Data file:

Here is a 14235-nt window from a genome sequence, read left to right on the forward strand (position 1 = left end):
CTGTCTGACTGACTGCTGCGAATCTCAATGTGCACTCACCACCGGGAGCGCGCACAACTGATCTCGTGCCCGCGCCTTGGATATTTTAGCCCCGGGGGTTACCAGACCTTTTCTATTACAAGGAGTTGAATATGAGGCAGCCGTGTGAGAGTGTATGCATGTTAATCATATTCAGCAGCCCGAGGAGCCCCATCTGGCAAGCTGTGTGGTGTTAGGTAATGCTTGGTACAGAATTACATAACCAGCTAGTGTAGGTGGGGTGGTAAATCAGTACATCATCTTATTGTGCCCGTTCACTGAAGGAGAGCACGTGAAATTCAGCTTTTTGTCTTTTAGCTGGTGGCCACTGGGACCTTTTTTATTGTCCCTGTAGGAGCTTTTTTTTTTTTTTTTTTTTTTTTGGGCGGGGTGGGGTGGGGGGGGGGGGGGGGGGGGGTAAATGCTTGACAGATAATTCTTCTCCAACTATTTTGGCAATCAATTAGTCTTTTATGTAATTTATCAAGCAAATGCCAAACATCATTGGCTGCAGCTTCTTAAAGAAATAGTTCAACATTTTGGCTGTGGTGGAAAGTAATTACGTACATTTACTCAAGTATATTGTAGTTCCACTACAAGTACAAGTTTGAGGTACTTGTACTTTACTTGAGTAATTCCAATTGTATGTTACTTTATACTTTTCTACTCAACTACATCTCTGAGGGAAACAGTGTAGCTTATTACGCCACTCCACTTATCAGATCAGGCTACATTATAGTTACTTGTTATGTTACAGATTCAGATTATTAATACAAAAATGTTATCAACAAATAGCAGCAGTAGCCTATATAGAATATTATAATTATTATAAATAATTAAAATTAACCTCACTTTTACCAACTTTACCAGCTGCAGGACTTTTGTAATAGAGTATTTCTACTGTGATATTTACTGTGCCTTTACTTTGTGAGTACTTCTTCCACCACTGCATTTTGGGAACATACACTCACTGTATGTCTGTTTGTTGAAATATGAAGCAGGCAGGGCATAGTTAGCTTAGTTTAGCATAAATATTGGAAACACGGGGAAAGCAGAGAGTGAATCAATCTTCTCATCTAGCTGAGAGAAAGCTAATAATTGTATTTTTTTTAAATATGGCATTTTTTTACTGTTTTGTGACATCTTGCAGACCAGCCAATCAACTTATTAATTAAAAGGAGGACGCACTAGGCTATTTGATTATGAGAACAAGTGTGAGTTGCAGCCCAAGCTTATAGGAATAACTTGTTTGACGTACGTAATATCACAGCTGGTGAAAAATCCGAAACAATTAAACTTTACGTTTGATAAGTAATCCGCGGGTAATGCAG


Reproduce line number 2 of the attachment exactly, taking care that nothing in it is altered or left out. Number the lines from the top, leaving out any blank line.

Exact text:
CTGTCTGACTGACTGCTGCGAATCTCAATGTGCACTCACCACCGGGAGCGCGCACAACTGATCTCGTGCCCGCGCCTTGGATATTTTAGCCCCGGGGGTTACCAGACCTTTTCTATTACAAGGAGTTGAATATGAGGCAGCCGTGTGAGAGTGTATGCATGTTAATCATATTCAGCAGCCCGAGGAGCCCCATCTGGCAAGCTGTGTGGTGTTAGGTAATGCTTGGTACAGAATTACATAACCAGCTAGTGTAGGTGGGGTGGTAAATCAGTACATCATCTTATTGTGCCCGTTCACTGAAGGAGAGCACGTGAAATTCAGCTTTTTGTCTTTTAGCTGGTGGCCACTGGGACCTTTTTTATTGTCCCTGTAGGAGCTTTTTTTTTTTTTTTTTTTTTTTTGGGCGGGGTGGGGTGGGGGGGGGGGGGGGGGGGGGTAAATGCTTGACAGATAATTCTTCTCCAACTATTTTGGCAATCAATTAGTCTTTTATGTAATTTATCAAGCAAATGCCAAACATCATTGGCTGCAGCTTCTTAAAGAAATAGTTCAACATTTTGGCTGTGGTGGAAAGTAATTACGTACATTTACTCAAGTATATTGTAGTTCCACTACAAGTACAAGTTTGAGGTACTTGTACTTTACTTGAGTAATTCCAATTGTATGTTACTTTATACTTTTCTACTCAACTACATCTCTGAGGGAAACAGTGTAGCTTATTACGCCACTCCACTTATCAGATCAGGCTACATTATAGTTACTTGTTATGTTACAGATTCAGATTATTAATACAAAAATGTTATCAACAAATAGCAGCAGTAGCCTATATAGAATATTATAATTATTATAAATAATTAAAATTAACCTCACTTTTACCAACTTTACCAGCTGCAGGACTTTTGTAATAGAGTATTTCTACTGTGATATTTACTGTGCCTTTACTTTGTGAGTACTTCTTCCACCACTGCATTTTGGGAACATACACTCACTGTATGTCTGTTTGTTGAAATATGAAGCAGGCAGGGCATAGTTAGCTTAGTTTAGCATAAATATTGGAAACACGGGGAAAGCAGAGAGTGAATCAATCTTCTCATCTAGCTGAGAGAAAGCTAATAATTGTATTTTTTTTAAATATGGCATTTTTTTACTGTTTTGTGACATCTTGCAGACCAGCCAATCAACTTATTAATTAAAAGGAGGACGCACTAGGCTATTTGATTATGAGAACAAGTGTGAGTTGCAGCCCAAGCTTATAGGAATAACTTGTTTGACGTACGTAATATCACAGCTGGTGAAAAATCCGAAACAATTAAACTTTACGTTTGATAAGTAATCCGCGGGTAATGCAG